Juniper Research forecasts that merchants will spend $2.5 billion on IoT technologies by 2020. In fact, many brands are already leveraging IoT strategies for retailers that allow them to better understand consumer behavior and optimize the in-store experience.
As the number of available connected technologies increases, so too does the number of new opportunities for retailers to enhance or reshape the customer experience: “Merchants are looking to offer compelling experiences and services that can’t be duplicated by e-commerce,” Barbara Thau recently wrote in Forbes. “The idea is to leverage the Internet of Things to add a new dimension of product discovery, education, interaction, even entertainment, to physical stores.”
With this prudent sentiment in mind, here are three future-oriented in-store initiatives that any retailer who’s looking to establish firm footing on a path toward IoT success should consider implementing over the next few years.
1.) Shelf-edge Engagement
Bluetooth, WiFi, and Near Field Communication (NFC) technology all speak to IoT strategies for retailers that support a wealth of connectivity in stores. Retailers can engage shoppers through their smartphones and, increasingly, wearable tech at the vital point of product interaction: the shelf edge.
With this type of engagement, shoppers can look up product information, read reviews and recommendations, and even receive personalized offers for the product in question — all of this, directly to their device. Apps are key here, as they work in conjunction with location-based technology to bring about the possibility of new types of digital communication with customers in the store.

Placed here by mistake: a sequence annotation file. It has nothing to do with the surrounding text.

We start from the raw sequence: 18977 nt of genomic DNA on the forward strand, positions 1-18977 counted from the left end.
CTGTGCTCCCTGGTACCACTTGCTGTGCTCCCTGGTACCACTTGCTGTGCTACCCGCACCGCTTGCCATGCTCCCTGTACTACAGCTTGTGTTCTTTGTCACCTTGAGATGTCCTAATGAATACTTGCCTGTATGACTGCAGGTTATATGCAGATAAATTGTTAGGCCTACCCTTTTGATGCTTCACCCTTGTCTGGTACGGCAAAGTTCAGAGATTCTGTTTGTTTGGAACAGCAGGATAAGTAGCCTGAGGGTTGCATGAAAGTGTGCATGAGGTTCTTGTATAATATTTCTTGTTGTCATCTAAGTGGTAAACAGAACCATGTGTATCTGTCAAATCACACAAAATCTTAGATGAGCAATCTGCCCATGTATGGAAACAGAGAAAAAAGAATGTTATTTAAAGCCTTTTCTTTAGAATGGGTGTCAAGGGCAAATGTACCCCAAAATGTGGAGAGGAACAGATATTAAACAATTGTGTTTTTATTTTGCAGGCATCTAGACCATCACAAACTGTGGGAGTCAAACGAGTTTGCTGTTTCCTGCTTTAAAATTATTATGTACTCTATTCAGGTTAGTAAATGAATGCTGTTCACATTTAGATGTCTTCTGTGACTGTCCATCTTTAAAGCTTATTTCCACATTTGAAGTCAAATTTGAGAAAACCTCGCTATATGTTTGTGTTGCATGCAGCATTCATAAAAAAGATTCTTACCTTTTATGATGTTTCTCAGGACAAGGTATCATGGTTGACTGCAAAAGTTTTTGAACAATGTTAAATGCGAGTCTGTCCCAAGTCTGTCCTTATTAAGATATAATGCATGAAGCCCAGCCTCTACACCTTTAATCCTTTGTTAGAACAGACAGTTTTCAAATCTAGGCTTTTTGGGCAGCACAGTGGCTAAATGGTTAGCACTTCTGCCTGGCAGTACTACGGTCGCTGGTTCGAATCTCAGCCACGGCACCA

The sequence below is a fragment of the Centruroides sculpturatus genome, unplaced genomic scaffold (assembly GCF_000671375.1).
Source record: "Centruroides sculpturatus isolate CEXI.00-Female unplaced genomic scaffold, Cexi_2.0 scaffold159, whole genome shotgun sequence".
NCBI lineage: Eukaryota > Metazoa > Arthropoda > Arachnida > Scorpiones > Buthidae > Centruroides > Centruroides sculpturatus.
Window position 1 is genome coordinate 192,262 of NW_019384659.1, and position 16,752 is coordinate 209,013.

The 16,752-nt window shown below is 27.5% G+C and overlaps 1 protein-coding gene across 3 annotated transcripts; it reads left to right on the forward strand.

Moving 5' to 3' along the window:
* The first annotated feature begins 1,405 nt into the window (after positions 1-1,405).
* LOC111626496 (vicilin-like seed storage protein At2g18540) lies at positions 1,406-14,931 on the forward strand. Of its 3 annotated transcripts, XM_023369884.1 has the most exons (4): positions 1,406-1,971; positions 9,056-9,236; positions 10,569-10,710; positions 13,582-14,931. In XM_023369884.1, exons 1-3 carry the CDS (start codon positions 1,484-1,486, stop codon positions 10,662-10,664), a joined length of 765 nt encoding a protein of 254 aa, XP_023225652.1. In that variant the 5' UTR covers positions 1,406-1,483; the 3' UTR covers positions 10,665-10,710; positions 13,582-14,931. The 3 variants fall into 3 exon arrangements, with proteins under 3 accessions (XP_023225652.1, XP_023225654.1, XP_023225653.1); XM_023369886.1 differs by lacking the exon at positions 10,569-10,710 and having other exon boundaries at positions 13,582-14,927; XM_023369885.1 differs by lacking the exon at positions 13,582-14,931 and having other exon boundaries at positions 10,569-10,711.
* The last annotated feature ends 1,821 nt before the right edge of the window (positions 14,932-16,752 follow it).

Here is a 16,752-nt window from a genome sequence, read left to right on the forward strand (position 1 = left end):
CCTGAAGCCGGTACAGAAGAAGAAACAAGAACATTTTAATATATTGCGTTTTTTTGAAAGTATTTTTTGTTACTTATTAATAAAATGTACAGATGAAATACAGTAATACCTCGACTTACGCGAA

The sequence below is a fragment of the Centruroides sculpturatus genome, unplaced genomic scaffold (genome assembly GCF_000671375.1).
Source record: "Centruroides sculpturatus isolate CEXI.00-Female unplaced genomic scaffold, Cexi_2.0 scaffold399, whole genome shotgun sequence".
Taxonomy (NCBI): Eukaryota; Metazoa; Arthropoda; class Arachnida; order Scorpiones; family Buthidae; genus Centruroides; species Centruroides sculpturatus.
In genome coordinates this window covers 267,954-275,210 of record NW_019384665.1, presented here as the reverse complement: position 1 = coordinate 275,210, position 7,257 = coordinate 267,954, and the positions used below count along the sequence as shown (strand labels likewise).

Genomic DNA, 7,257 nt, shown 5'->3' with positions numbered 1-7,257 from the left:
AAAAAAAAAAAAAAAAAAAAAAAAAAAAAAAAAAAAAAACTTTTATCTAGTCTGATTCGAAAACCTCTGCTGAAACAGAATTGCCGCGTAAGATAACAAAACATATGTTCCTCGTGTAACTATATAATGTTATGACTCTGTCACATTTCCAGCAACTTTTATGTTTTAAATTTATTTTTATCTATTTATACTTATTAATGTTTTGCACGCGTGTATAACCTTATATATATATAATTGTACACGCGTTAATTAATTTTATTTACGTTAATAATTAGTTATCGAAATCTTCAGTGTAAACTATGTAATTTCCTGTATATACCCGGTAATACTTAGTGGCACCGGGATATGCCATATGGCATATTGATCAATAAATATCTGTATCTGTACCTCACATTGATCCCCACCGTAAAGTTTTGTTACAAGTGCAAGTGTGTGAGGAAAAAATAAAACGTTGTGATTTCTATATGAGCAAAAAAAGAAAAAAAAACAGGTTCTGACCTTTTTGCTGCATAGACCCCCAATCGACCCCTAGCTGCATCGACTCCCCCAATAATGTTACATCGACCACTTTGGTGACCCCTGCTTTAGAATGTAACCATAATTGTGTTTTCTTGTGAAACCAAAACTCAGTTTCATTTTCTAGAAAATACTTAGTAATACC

2.) Digital Product Discovery
An example of the proliferation of ‘things’ being a part of burgeoning IoT strategies for retailers is Sephora’s Beauty Board. The French cosmetics retailer’s concept stores are designed with a community feel. Beauty workshops are hosted on site, complemented by Beauty Boards – interactive online galleries that display user-generated content on digital screens.
Already, we’re seeing other retailers explore forms of IoT-connected digital signage, which can push content to consumers in real time, tailored to a specific store or city.
3.) Smart Replenishment and Pricing
Operationally, there are big wins to be had from connected technologies. RFID has long been hailed as the key to accurate inventory management, and today it’s coming into its own, thanks to the cost of RFID tags dropping to commercially affordable levels.
Additionally, great strides are being made in improving replenishment through smart shelves, which detect when inventory is low, and the ability to reduce or even eliminate out-of-stocks is on the immediate horizon. Not to mention, store managers are close to working in a world in which connectivity can be used to adjust shelf-edge pricing in real time through using internet-enabled smart tags to lower prices on promotional or low-turnover items.
To discover more about how the Internet of Things will re-shape the retail store, download our IoT eBook.
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